Delta’s Recent Raid In Syria May Have Revealed An Inconvenient Truth About Fighting ISIS
Last weekend’s special forces raid, which killed a midlevel Islamic State commander, has revived the debate on overt U.S. military ground action in Syria and Iraq.
The operation was just the second publicized American combat action in Syria since the 2011 start of that country’s civil war. The first was a botched attempt to rescue journalists Steven Sotloff and James Foley, both of whom the group beheaded last year. President Barack Obama has insisted since at least 2013 that the United States would not commit any “boots on the ground,” that is, active combat troops, to the conflict in Syria.
Initial reports claimed that the dead operative’s wife, whom special operators captured in the raid, could provide actionable intelligence on IS’ activities in Syria and Iraq. (RELATED: Special Ops Kill ISIS Commander, Free His Family Slave)
The current U.S. stance against Islamic State consists primarily of airstrikes against the group’s positions in Syria and Iraq, supplemented by the quiet training of forces fighting the jihadis as well as, apparently, these rare covert raids. By contrast, Iranian-backed Iraqi Shiite militias have stepped in to do much of the heavy lifting against IS — a job that Iraq’s own military has been hard-pressed to perform.
Former Army Lt. Col. Ralph Peters gave his analysis on Monday night’s episode of The O’Reilly Factor. The FOX News contributor said that while the incident was good news, it was a “one-off,” since “the terrorists are warned, so if we try to do it again … it’s going to be a whole lot tougher.” He concluded that “like it or not, if you want to beat Islamic State, it takes boots on the ground.”
Gen. James Mattis, the former head of U.S. Central Command, has warned that ruling out combat troop deployments would “reassure the enemy in advance that they’re never going to face them.” Sending in warfighters, he told a congressional panel, would potentially require a commitment of time and resources.
The alternative, however, is Iran continuing to fill the security vacuum, which may come with a price for the struggling Baghdad.
In remarks published by The Daily Beast Sunday, Jonathan Schanzer of the Foundation for Defense of Democracies said that “the U.S. could do quite a bit more to defeat ISIS,” suggesting that progress is “hindered by a reticence on the part of American decision makers to put boots on the ground.”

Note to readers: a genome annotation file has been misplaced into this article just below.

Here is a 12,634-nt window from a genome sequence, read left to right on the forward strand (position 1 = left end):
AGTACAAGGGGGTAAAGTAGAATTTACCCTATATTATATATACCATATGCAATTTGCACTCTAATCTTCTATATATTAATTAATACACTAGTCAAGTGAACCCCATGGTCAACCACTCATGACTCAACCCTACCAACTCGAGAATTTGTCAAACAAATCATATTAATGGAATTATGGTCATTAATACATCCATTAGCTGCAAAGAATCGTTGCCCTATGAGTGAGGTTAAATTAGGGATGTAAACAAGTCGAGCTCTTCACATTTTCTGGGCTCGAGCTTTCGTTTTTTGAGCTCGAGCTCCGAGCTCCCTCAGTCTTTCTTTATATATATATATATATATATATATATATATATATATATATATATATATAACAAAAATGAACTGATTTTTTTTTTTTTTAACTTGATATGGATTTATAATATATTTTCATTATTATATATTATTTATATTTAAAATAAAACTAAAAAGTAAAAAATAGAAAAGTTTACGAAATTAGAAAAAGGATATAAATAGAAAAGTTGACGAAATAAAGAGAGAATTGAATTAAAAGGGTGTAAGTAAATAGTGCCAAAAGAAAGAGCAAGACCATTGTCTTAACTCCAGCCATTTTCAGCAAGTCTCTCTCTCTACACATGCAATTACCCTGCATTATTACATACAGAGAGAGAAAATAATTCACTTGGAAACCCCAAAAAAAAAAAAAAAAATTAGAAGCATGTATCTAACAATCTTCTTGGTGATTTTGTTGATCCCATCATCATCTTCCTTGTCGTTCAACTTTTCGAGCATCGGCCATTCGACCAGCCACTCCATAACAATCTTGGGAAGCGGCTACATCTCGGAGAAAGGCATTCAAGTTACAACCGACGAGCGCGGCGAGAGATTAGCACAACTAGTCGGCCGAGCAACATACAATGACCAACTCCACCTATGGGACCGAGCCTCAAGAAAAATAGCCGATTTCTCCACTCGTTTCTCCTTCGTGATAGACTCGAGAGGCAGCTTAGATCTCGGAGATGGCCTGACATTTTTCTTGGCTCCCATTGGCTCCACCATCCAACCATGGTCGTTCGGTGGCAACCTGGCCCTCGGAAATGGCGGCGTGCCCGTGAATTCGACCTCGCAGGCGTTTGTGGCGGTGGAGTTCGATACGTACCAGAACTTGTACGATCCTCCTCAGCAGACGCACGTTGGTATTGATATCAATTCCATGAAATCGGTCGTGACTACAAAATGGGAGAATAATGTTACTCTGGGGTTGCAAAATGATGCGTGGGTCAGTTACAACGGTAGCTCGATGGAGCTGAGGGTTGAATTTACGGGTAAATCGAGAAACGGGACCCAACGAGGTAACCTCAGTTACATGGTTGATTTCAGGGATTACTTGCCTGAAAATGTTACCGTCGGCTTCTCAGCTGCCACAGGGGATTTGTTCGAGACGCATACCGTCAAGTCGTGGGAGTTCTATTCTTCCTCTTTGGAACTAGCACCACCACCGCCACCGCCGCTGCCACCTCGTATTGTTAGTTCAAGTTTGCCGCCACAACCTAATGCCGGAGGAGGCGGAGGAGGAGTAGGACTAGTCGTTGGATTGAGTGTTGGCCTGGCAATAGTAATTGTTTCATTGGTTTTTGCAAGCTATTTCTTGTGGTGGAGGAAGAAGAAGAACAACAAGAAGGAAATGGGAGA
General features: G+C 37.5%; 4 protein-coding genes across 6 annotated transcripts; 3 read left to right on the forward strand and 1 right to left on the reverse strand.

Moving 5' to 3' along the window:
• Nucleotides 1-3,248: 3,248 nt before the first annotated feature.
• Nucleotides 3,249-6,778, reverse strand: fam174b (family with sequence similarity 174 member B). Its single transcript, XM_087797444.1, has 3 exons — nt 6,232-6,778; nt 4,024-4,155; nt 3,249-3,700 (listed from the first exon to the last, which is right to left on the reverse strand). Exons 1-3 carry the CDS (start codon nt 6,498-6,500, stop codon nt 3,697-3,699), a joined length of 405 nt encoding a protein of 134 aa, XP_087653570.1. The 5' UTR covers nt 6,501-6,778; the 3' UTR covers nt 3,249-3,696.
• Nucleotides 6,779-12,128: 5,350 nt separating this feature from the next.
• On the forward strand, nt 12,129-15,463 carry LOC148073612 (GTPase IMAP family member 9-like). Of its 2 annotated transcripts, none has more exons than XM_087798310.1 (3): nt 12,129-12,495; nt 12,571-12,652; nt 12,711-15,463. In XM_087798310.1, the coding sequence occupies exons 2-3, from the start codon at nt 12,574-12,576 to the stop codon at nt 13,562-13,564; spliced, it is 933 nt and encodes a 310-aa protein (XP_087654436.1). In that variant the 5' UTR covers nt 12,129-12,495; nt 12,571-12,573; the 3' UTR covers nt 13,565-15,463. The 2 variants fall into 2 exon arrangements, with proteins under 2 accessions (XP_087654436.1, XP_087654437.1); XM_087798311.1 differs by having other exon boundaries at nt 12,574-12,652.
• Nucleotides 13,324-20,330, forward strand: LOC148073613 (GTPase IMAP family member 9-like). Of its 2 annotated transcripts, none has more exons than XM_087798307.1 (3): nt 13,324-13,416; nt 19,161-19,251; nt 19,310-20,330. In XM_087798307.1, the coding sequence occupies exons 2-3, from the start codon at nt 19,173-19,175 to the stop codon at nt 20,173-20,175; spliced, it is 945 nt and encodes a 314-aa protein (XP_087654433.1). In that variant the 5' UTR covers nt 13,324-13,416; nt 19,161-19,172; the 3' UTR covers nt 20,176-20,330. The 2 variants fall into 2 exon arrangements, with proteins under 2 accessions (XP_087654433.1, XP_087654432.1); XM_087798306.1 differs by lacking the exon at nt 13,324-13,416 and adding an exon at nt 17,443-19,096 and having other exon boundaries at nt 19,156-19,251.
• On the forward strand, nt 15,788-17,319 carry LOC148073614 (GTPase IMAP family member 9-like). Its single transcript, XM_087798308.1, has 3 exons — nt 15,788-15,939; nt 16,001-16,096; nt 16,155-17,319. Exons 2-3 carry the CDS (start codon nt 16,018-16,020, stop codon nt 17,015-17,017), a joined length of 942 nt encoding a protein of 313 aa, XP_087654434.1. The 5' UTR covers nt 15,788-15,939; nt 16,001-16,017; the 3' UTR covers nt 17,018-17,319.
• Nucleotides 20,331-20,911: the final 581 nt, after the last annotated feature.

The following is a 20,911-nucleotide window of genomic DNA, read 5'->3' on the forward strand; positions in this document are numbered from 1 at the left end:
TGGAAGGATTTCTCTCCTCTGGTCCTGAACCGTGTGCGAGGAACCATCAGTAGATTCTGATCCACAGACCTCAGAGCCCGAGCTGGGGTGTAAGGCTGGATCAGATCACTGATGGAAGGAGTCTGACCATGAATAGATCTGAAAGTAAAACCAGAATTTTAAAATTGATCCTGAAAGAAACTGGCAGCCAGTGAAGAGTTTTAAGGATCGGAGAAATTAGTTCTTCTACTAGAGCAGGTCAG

Indeed, the generic phrase has plagued Obama’s every move in Iraq.
Massive ISIS gains in the latter half of last year prompted Obama to give a speech about his approach to Iraq.
The speech in turn prompted CBS’s Rebecca Kaplan write up on the speech to lead with, “A day after his top military leader said he would advise sending combat troops into Iraq if it becomes necessary, President Obama doubled down on his pledge not to pursue another ground war in the country.”
That top leader was Martin Dempsey, then-Chairman of The Joint Chiefs Of Staff. Former Secretary of Defense Robert Gates joined Dempsey, telling CBS, “there will be boots on the ground if there’s to be any hope of success in the strategy.” Both men are known for being shrewd on foreign policy.
The government’s operations against Islamic State are currently authorized by the original 2001 law that permitted combat against al-Qaida. A bill to exercise war powers specifically against Islamic State, called an Authorization for Use of Military Force (AUMF), has failed to come to a Congressional vote since its introduction in February.
Officials identified the raid’s target on Tuesday as Fathi Murad al-Tunisi, a less well-known Tunisian than the man who was originally suspected to be behind the pseudonym “Abu Sayyaf.” (RELATED: Who Was ‘Abu Sayyaf,’ Last Weekend’s ISIS Kill?)
There are currently several thousand non-combatant American pairs of “boots on the ground” in Syria, as part of the ongoing program to train and equip rebel groups fighting against both Islamic State and Bashar Assad’s government.
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